Mechanical Keyboards


The Blog of Tom Webster

  2016-01-23 18:40:10 PST

Introduction

Mechanical keyboards. Oh hell yes. Clickity clackity. I will type on nothing else as long as I live, given that I have the choice. In this post, I'm going to tell you about two keyboards that I've bought and have been using for a while and why you should take out a second or third mortgage just to type on these beautiful pieces of modern machinery.

The first question you might be asking is "Why mechanical?". It's honestly a hard thing to answer. It's just something you have to feel to truly know the difference. I like to spend my money where I spend my time, and most of my waking hours are spent in front of a screen bashing on a keyboard. Just the feel alone is well worth the money.

The best way I can describe it is this:

Would you rather spend 8 hours a day sitting in this:

or this:

After typing on a mechanical keyboard for a while, every other keyboard feels like using that plastic lawn chair for extended periods of time. The best way I've heard it described is that all other rubberdome (non-mechanical) keyboards feel like typing on mashed potatoes, a very apt comparison.

CODE Keyboard

The first mechanical keyboard I bought was the CODE Keyboard with Cherry MX Clear switches. The keys aren't too heavy, but they have a nice spring to them. If you're a heavy typer like myself, you'll want to get some o-rings to help dampen the sound a bit. I ended up getting the red ones, but I may switch to blue to help enhance the sound dampening. After a while using it, my shift key started to squeak, so I picked up this tube of lubricant and it fixed it up perfectly. Also, any keyboard of mine is going to have a red escape key, it just has to be done.

Later on, I got backlight color covers to try out, but I ended up sticking with the white backlight.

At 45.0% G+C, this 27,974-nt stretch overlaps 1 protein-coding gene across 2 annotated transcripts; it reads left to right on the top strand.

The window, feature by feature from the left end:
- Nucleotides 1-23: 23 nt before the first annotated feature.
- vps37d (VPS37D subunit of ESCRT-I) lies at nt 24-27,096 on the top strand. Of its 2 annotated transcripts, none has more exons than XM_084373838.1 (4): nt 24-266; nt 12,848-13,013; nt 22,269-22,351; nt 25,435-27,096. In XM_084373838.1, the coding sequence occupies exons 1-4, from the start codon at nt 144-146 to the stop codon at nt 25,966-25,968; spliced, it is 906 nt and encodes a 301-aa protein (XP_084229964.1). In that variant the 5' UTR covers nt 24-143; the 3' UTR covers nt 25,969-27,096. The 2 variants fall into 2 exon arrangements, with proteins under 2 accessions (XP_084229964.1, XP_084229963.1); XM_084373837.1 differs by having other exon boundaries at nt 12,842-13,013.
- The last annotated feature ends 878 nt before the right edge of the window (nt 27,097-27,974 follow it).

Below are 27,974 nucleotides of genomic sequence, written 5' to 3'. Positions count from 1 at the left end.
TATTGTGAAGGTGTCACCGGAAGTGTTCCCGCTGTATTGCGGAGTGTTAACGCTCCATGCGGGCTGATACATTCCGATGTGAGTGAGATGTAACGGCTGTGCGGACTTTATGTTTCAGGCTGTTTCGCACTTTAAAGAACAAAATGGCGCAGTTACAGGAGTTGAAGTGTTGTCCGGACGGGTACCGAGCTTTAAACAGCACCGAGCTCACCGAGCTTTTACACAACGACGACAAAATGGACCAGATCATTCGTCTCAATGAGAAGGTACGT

CODE Keyboard parts list and price breakdown:

Unicomp Ultra Classic Black Buckling Spring USB

The second mechanical keyboard I bought was the Unicomp Ultra Classic. If you've ever used the classic IBM Model M keyboard, you know exactly what you're getting into. This keyboard is a buckling spring board, and the only difference I can see in this and the classic Model M is that the housing is a bit smaller, the color scheme is different (if you chose black like I did), and it has a USB connection (but you can get a PS2 connection instead). It's heavy, it feels fantastic, and I only have one small complaint: The rubber stoppers on the bottom slide a bit, unlike the CODE Keyboard. I think bigger rubber stoppers would help aleviate this problem, but it isn't like the keyboard just slides around everywhere, it's a subtle tiny problem.

This keyboard feels and sounds (IBM Model M sounds, but it's the same thing) absolutely amazing. The buckling springs are nice a crisp, you know when you've pressed a key and accidental presses don't happen. The key springs are heavy enough that you can rest your fingers on the keys, completely dead-weight, without accidentally pressing down a key. The keys spring back nice and crisp, ready for orders.

The keys look fantastic as well, the glyphs are created using dye sublimination, which means you cannot wear the prints off of the keys, as the plastic of the keycaps are stained with that particular glyph. The result is that the keys will continue to look nice for the next few decades.

Probably the greatest feature of this keyboard is the price, a mere $84 for the keyboard. You're not gonna get a backlit keyboard that will fly you to space or get you to the top of /r/mechanicalkeyboards, but what you are going to get is a fantastic keyboard with a great feel, that will be absolutely reliable for a decade or more. Well worth the money all by itself.

But that didn't stop me from adding a small number of additions: A red escape key, and a tux keycap set to replace my Windows keys.

But wait! There's more! These are made in the USA. In Lexington, Kentucky to be exact. Also, I recieved a key that was the wrong size in my Tux Key Set, so I emailed customer service, got a reply crazy fast, and they shipped me the proper key right away. Great customer service, no bullshit, no jumping through hoops, just making people happy quickly and easily. I'm very impressed.

Unicomp Ultra Classic parts list and price breakdown:

Which do I like better

I have to say, I do much prefer the Unicomp keyboard. It's crazy loud, it's not fancy, there's no backlighting, but it just feels great and the price is unbeatable for a well-respected and well-made mechanical keyboard.

Mechanical Keyboard Resources

  • Reddit's Mechanical Keyboard Subreddit
    • From reviews, to buying guides, to general information, this subreddit is the nexus of all things Mechanical Keyboard. Go browse around a bit.
  • WASD's Cherry MX sampler kit
    • If you're going to get a Cherry MX keyboard instead of a buckling spring, start out with this switch sampler kit and find out what kind of switches you prefer. There is no "best" switch, this is 100% personal preference.